- to bring about a revolution in; effect a radical change in: to revolutionize petroleum refining methods.
- to subject to a political revolution.
Also especially British, rev·o·lu·tion·ise.
Origin of revolutionize
Dictionary.com Unabridged Based on the Random House Unabridged Dictionary, © Random House, Inc. 2018
Examples from the Web for revolutionize
But a project out of Stanford University is hoping to grant Turkers agency—and might begin to revolutionize the industry.Amazon’s Turkers Kick Off the First Crowdsourced Labor Guild
December 3, 2014
“I think this will revolutionize the brand,” Averyl Oates, the fashion director at Galeries Lafayette in Paris, also said.Is Designer John Galliano Back for Good?
October 7, 2014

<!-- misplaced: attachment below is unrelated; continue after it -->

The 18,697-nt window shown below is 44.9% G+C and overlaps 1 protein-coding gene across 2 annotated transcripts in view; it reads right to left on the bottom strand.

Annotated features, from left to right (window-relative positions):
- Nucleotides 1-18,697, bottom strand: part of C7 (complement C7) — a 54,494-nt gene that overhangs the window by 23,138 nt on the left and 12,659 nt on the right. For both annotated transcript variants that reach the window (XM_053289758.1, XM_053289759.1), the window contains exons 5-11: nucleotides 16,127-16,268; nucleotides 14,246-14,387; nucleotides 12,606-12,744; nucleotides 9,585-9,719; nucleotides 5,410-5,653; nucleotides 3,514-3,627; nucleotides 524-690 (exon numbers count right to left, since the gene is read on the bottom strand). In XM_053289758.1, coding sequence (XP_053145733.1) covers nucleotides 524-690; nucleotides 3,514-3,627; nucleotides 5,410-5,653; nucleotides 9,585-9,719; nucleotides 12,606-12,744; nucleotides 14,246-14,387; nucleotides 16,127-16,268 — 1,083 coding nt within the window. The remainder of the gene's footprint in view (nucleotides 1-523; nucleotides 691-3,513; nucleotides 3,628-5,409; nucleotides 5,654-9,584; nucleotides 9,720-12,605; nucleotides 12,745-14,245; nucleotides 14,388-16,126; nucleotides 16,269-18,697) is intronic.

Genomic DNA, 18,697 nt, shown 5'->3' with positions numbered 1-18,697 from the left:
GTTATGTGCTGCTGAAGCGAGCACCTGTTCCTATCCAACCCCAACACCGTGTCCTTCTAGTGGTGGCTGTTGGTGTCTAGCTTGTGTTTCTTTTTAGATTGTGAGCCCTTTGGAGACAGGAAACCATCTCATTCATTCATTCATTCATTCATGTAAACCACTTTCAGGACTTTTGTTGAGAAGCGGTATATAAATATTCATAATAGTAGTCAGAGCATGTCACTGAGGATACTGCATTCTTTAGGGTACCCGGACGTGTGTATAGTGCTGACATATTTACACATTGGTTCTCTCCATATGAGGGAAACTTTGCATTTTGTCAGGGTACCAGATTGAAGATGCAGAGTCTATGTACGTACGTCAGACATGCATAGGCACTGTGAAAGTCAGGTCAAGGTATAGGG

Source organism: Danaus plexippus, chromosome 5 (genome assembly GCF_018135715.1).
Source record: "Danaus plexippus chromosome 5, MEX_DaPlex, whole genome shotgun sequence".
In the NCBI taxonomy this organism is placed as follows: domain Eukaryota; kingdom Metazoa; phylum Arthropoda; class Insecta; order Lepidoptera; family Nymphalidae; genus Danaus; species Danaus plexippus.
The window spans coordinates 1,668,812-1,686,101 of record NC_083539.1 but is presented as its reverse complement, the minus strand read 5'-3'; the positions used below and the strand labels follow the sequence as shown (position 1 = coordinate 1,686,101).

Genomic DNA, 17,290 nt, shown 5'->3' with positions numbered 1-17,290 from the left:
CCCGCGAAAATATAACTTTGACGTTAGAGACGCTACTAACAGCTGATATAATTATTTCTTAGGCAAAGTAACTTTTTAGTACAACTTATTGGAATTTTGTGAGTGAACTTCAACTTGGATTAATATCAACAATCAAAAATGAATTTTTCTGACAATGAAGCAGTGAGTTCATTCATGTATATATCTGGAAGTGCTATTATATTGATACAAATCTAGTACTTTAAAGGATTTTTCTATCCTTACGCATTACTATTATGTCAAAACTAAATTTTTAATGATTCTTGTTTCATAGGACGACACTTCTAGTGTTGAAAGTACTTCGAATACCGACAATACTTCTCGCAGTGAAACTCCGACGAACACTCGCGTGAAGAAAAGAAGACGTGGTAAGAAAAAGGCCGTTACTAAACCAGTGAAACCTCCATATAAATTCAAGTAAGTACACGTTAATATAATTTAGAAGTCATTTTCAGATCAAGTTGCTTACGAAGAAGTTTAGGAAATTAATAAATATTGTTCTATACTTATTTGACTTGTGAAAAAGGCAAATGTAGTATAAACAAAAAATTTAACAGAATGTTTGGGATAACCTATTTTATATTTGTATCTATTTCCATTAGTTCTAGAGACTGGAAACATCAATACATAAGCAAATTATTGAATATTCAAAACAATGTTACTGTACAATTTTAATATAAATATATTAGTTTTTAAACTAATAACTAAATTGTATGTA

He would rise to become Deputy Commissioner of the NYPD, and revolutionize crime fighting along the way.Jack Maple: The Cop Who Transformed New York City
Michael Daly, Alex Chancey
September 6, 2014
Now, scientists hope that robots can revolutionize the study of animal migrations.Soon We’ll Be Watching Whales By Drone
August 25, 2014
The arrangement is unorthodox enough that it could revolutionize the role that Super PACs play in campaigns.Is The Tea Party's Latest Move Illegal?
August 6, 2014
That virtue applied to fencing should all but revolutionize the art.Scaramouche
Believe me, son, those were the days when they knew how to revolutionize.Sonnie-Boy's People
James B. Connolly
Seven persons were too few to attempt to revolutionize an empire.Darius the Great
A tommyhawk for me and no mop to marcelle if I try to revolutionize Indiandom.Letters of a Dakota Divorcee
If it succeeds, it will revolutionize the economic life of the country.The Conquest of Bread
- to bring about a radical change inscience has revolutionized civilization
- to inspire or infect with revolutionary ideasthey revolutionized the common soldiers
- to cause a revolution in (a country, etc)
Word Origin and History for revolutionize
Online Etymology Dictionary, © 2010 Douglas Harper